North Somerset Constituency Labour Party

To: The Editor

North Somerset Times

I write in response to the letter from J. Hughes last week, in which s/he refers to lots of perceived problems, but quotes no facts about the south west. In fact: 96.7% speak English as their first language and only 0.1% don’t speak English; the three largest groups are Polish, German and Irish; 94% of people in North Somerset were born in the UK; when asked, British people think that the UK Muslim population is 24%, when, in fact, it is 5% nationally and 1% in the south west; we are more likely to be treated in hospital by a migrant than we are to meet one in the waiting room; 29 million tourists cane to the UK last year and yet some panic about migrants; and 23,910 foreign students paid to study at our SW universities in 2011-12, the largest number from China, and the most popular course was business studies.
These are just a few of the facts gleaned from the latest census, but you can find more facts, by visiting www.tuc.org.uk/mswmigrantsmyths
Of course, if Liam Fox MP has his way, we will come out of the EU and then we can send all of these people home, but, of course, we will then have to receive an even larger number of Brits who will be forced to come back here to live.
I’m not calling anyone a mindless xenophobe, but it would be nice if people like J. Hughes based their argument on facts and not myths.
Yours sincerely,
Paul Dunn
3 The Deans
Portishead
BS20 6EG

To: The Editor

North Somerset Times

In response to J.Hughes’s letter (NS Times Jan. 27th 2016), my first concern was that Nigel Ashton used a council funded publication to misrepresent the reasons why people are fleeing the Middle East. He questions whether Europe should be expected to receive migrants from this war torn area when Britain’s military interventions in the region have been instrumental in creating the current migration crisis.

He argues that migrants create funding problems for the NHS and housing. The NHS’s funding problems and the housing crisis have been caused by years of under-investment, not by migrants. Even the most superficial look at the health, caring and service sectors confirms that, without immigration, these organisations could not function. The lack of funds for health and social care has resulted from political decisions. Britain is an extremely rich country that can afford to maintain the housing and health of its population. It’s just that the government has decided that money is better spent on increasing property prices, letting large corporations off their tax liabilities and protecting the banks.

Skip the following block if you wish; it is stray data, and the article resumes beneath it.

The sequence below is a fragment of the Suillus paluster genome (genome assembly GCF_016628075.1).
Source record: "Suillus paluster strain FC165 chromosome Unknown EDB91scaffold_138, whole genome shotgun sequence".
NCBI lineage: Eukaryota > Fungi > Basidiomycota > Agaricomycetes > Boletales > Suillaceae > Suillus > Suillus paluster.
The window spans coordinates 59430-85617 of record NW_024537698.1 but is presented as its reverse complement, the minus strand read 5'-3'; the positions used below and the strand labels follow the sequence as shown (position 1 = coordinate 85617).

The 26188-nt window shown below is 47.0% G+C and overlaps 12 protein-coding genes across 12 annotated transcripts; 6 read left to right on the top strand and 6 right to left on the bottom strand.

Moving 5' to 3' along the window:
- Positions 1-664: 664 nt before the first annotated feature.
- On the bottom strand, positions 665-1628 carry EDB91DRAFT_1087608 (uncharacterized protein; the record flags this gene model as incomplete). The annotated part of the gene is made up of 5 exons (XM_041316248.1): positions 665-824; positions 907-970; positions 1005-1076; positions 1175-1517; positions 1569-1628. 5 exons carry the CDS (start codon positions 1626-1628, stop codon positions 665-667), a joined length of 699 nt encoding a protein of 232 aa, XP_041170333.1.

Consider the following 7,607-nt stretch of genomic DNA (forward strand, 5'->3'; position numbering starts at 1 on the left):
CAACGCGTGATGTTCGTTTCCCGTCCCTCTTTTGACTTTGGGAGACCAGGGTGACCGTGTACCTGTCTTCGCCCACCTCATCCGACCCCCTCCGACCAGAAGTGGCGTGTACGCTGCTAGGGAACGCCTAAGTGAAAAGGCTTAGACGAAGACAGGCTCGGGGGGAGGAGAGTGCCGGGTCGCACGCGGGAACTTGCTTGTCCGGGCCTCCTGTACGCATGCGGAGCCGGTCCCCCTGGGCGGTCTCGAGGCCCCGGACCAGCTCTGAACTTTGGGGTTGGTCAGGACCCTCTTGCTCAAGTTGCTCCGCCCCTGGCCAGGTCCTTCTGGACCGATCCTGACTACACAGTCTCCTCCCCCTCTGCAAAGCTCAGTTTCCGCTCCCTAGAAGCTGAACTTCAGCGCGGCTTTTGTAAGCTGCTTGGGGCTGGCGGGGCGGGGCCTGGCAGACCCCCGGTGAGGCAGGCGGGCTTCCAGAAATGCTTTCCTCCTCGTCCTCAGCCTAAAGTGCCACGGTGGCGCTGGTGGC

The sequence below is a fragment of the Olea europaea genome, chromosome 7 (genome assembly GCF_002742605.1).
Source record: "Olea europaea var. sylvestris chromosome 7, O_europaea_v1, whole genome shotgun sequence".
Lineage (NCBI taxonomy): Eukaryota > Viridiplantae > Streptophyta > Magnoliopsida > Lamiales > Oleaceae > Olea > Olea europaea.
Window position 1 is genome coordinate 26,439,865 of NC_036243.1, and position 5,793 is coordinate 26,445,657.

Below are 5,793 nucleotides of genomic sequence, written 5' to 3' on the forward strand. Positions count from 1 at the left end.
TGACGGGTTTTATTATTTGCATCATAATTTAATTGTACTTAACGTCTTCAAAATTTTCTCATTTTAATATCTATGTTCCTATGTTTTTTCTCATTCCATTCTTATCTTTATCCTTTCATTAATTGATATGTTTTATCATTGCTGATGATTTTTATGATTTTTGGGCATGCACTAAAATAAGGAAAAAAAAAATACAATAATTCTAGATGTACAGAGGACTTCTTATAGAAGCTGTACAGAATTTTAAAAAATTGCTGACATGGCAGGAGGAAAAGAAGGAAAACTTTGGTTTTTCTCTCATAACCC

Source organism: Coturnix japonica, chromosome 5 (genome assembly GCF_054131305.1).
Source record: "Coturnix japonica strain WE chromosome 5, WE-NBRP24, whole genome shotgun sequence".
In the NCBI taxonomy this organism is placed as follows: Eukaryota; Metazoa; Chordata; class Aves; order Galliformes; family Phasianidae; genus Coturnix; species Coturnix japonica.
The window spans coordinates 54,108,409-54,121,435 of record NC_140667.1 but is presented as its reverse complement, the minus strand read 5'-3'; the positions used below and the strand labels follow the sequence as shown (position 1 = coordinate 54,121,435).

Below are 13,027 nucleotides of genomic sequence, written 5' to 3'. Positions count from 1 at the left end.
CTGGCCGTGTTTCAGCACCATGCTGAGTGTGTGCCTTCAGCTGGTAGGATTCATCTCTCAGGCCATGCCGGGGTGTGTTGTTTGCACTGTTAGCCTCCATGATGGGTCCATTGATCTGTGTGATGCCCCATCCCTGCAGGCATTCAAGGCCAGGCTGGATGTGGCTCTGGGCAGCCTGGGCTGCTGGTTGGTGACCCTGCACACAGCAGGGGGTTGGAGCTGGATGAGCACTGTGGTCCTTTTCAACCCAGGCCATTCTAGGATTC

Hughes cites the events in Cologne as a reason to be wary of accepting migrants. What happened in Germany were appalling criminal acts that should be treated as such. Citing these events in relation to immigration policy in this country is more likely to exacerbate rather than resolve integration problems. Lets not go down the Donald Trump road.

The world economy relies on the free movement of capital and labour and migration is part of this system. Because of the enormous, and growing gap between the rich and the poor there will be immigration pressures on rich countries that have to be managed. We, of course are very selective in who we choose to let in. Sometimes we want low skilled workers but mostly we take the brightest and best from countries that can ill afford to lose them.

The world is blighted by inequality and war. Mass migration is a consequence of this. The rich country’s migration problems are trifling compared with what is happening elsewhere. North Somerset is not exempt from offering humanitarian responses to an international crisis. Hughes may not be a xenophobe but she or he certainly needs to think more about the migration problem

Dr Martin Hime

Chair, North Somerset Constituency Labour Party

Here in the south west under 8% of the population was born abroad, that’s the 8th out of the ten regions. The information leaflet ‘ Truth, Lies and Migrants’ from the TUC provides lots of useful data regarding the make up of the south west population and the movement of people in and out of the region.

Here’s a link to the TUC leaflet that provides some real data to give you a picture of this issue in the south west.

 

Immigration is an important issues and one that needs to be taken seriously. The prosperous and successful future of our country depends on ensuring we attract and maintain the right balance of working age people to support our children and older people.

Controlling our borders effectively and staffing our immigration offices adequately to ensure applications are processed correctly and promptly is of course key to delivering the right balance of working age people to support this country.

Policy decisions should be made based on economic facts, forecasts and statistics, both locally and nationally.

Here’s a link to the TUC leaflet that provides some real data to give you a picture of this issue in the south west.